Transparency is an important input into the stability of a financial system, and the lack of transparency constitutes a dangerous trigger for crisis. Lacking transparency over the value of assets could indeed have contributed strongly to the great crisis the world economy has been suffering from over the last few years. This applies to sub prime real estate and government bonds alike. When investors and consumers are lacking information about relevant parameters, such as the profitability or risk exposure of assets or the behavior of the people managing them, a financial system will ultimately be destabilized.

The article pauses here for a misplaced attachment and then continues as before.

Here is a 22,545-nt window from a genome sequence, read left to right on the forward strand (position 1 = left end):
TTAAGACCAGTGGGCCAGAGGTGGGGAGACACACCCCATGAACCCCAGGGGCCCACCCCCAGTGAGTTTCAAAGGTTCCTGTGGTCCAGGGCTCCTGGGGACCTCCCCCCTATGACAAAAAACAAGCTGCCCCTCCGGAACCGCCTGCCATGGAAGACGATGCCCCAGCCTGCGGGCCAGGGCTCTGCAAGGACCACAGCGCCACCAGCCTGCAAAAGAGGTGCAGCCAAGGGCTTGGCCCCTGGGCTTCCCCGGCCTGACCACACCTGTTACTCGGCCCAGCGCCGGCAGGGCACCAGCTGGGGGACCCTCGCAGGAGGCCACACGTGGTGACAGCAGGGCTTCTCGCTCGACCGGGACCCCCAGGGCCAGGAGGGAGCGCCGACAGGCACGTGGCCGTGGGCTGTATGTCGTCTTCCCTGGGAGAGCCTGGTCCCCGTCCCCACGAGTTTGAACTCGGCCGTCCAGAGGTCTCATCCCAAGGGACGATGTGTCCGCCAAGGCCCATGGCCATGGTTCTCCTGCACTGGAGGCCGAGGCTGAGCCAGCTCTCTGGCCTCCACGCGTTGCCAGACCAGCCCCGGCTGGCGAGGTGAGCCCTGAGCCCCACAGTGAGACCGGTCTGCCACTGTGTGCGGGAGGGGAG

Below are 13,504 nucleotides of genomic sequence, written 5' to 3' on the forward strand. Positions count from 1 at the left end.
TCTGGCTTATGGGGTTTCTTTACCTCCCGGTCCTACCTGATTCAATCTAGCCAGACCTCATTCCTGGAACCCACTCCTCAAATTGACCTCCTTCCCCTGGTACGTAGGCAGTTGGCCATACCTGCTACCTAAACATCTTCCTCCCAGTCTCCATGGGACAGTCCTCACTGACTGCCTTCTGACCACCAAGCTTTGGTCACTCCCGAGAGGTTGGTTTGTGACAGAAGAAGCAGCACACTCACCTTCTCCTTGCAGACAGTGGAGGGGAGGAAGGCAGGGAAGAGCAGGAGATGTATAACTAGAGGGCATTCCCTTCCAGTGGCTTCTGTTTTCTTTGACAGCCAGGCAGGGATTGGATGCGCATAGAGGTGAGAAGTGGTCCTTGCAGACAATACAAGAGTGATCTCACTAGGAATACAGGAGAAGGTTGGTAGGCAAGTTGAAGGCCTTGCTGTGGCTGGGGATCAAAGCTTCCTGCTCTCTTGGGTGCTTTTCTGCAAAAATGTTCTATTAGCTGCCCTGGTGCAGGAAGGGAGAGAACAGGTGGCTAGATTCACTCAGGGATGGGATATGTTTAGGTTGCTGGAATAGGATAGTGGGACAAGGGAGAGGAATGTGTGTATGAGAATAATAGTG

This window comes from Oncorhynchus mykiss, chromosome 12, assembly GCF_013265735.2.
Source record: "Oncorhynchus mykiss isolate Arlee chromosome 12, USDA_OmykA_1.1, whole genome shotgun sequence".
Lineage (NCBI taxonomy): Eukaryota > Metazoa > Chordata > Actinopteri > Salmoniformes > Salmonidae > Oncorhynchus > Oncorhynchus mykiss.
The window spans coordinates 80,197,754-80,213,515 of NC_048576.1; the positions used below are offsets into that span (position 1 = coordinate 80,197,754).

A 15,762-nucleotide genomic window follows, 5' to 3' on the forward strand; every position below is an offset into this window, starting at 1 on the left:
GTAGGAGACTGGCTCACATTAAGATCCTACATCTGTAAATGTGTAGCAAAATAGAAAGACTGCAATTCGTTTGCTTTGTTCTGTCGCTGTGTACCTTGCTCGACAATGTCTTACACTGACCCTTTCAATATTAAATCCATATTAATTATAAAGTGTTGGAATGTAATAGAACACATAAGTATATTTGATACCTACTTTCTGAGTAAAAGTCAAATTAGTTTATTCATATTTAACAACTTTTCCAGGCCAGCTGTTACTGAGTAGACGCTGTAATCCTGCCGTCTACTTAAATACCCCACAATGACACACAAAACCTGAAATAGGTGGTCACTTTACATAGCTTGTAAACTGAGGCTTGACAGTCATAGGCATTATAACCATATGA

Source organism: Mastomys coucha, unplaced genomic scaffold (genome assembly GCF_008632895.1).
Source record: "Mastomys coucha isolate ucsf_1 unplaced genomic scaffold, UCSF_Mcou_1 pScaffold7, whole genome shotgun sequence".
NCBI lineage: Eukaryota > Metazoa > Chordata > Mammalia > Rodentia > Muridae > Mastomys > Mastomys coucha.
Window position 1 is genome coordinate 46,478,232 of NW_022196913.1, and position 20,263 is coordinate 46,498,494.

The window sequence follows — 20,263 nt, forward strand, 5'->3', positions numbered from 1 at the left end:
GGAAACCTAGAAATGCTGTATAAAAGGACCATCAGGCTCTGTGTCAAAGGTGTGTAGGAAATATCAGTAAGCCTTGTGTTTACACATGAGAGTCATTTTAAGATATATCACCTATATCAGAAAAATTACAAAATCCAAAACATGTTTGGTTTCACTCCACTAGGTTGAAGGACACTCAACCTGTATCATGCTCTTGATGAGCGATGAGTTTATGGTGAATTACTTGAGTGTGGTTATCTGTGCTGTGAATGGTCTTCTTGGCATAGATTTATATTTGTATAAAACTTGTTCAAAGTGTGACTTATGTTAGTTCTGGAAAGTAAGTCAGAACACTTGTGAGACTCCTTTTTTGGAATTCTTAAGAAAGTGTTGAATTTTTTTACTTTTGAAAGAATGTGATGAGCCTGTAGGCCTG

A recent workshop co-organized by SAFE’s Transparency Lab brought together views on some of the behavioral foundations for transparency. 44 experimental economists (including 19 PhD candidates) from nine countries presented and discussed their related work. The lessons implied by the presentations related to the question of how investors make financial decisions, the costs and benefits of delegated regulation, and the emergence and implications of money illusion.